“You keep the postcard industry going …”
Inevitably, these are Kevin’s words to me whenever we go on holiday for indeed, my almost first port of call is to the post office for stamps for the said postcards. In itself, the search has led to some interesting experiences – avoiding a herd of urban cows in India, walking cautiously down a dark alley in Mexico City, being amazed by the 18th century murals in Prague’s P.O, enjoying the pithy scriptural quotations taped onto the clerks’ windows in Barbados. It is not so much what I write on the postcard that I enjoy . I know that most of the cards I send will arrive after I return but that is not the point. At the moment of writing, those people are with me in thought and in spirit and I like the feeling . In clearing my parents’ home, I found a large number of cards I had sent them and it spurred me to look through the postcards I have been sent as I have never thrown any away. My sister was amazed to know that I still had those she had sent me while she was training to be a ballet teacher. Aah- what memories returned!
St Paul would have been a keen rival in the postcard stakes had they been around when he was journeying around the Mediterranean.- Ephesus ,Malta, Cyprus, Rome…The Acts of the Apostles describe his journeys so vividly. I do not think however that a small postcard space would have been enough for all he wanted to say to the new churches that were springing up. No – there needed to be longer letters and they needed to be read out loud for maximum effect.
Jesus did not have the time to record his own thoughts and his disciples were not skilled enough to write for him. We rely on the work of the gospel writers for the stories of his ministries. His family probably had to rely on word of mouth to know anything about him. This is why the gospel writers are so important to us as Christians.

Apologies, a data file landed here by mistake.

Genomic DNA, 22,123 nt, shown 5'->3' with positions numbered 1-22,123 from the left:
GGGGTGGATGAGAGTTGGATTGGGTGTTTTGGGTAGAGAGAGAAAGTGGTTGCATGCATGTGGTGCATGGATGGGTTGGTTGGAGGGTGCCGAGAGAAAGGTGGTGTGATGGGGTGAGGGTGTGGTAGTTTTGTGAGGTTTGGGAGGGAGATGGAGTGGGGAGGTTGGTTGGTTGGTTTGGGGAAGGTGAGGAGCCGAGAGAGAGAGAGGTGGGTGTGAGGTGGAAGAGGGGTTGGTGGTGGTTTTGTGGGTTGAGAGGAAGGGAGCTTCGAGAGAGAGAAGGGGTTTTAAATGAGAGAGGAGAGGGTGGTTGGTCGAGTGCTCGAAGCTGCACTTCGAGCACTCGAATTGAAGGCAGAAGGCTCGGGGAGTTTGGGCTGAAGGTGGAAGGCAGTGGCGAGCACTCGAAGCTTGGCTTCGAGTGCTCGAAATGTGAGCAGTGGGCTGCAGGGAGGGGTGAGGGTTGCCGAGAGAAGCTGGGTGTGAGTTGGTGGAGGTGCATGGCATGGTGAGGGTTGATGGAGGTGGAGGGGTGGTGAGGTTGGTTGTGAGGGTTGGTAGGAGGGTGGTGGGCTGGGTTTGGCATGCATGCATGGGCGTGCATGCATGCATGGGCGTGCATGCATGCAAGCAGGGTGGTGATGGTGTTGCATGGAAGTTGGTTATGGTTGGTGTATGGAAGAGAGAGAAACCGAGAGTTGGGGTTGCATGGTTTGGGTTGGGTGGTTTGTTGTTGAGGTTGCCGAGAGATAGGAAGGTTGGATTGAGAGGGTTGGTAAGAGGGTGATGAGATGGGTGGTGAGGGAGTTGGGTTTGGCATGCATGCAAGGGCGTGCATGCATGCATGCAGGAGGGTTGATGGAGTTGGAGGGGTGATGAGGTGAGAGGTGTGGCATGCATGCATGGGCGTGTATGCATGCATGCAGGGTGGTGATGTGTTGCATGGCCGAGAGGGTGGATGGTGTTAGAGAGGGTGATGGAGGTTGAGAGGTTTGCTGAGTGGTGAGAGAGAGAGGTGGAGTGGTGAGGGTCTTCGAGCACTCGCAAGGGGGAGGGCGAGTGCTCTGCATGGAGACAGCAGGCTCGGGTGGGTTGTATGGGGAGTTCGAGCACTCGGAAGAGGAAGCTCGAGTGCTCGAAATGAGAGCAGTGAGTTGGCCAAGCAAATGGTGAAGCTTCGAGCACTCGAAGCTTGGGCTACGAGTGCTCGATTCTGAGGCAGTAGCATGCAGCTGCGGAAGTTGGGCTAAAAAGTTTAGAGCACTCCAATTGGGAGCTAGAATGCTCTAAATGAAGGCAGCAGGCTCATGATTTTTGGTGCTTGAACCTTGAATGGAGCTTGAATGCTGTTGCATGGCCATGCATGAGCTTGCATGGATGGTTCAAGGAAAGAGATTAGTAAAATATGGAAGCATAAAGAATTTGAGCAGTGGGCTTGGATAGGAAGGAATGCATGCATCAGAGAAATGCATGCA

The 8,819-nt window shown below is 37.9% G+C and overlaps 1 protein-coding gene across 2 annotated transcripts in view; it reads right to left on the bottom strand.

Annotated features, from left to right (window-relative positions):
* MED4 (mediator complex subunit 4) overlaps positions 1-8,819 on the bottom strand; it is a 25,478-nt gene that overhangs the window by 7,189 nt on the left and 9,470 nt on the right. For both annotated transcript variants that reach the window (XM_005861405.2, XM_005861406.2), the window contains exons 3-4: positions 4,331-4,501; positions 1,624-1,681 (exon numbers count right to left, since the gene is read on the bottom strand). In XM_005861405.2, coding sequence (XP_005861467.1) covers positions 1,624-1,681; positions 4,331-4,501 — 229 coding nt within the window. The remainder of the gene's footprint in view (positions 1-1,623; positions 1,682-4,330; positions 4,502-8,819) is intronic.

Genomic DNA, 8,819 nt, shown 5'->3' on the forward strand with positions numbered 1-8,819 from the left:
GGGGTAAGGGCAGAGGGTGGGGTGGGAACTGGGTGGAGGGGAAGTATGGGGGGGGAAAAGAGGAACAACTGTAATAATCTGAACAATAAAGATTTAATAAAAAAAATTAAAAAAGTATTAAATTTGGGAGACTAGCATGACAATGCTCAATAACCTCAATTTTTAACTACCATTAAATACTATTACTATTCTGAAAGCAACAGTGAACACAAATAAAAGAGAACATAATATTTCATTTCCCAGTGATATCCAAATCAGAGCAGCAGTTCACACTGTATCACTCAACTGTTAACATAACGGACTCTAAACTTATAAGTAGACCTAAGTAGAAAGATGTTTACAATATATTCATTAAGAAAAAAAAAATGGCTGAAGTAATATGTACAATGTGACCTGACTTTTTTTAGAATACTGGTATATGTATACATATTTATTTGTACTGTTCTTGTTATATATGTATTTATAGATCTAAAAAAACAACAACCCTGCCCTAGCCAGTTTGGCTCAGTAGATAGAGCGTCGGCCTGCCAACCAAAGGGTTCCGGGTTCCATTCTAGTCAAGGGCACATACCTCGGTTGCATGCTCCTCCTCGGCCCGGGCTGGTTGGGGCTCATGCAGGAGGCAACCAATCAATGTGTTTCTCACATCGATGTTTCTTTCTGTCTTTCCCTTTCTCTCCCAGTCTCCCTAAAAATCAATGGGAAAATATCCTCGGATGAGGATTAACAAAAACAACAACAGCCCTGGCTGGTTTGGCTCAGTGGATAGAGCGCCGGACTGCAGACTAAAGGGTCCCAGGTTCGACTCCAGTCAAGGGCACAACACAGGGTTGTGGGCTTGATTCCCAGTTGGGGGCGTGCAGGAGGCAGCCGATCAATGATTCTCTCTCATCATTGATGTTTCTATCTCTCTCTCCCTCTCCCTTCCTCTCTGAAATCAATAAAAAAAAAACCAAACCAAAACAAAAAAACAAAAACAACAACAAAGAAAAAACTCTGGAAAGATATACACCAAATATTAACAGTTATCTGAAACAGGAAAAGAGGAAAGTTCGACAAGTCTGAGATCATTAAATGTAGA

In virtually every collect or special prayer that we read every week, we ask God to help us to follow his words and to remain strong in our faith. Understanding the words of Jesus is not straightforward, it is not black and white. We need to look at the context of the words and to whom Jesus is speaking. Perhaps it is a good thing that we do not know how he says what he does because it gives us greater freedom to look deeper into what he means. We know that He was speaking to everyone – the rich and the poor, the slaves and the free, the powerful and the oppressed, men and women, young and those full of life’s experience . When He spoke his words, all those people were all in his thoughts, they were all with him in spirit.
When we listen to the gospel read out for us in church, it is like postcards from Jesus reminding us that we are always with him, as he is with us until, the end of time. They contain messages full of colour and energy and messages that we must hold in our hearts.
Rev Betty Port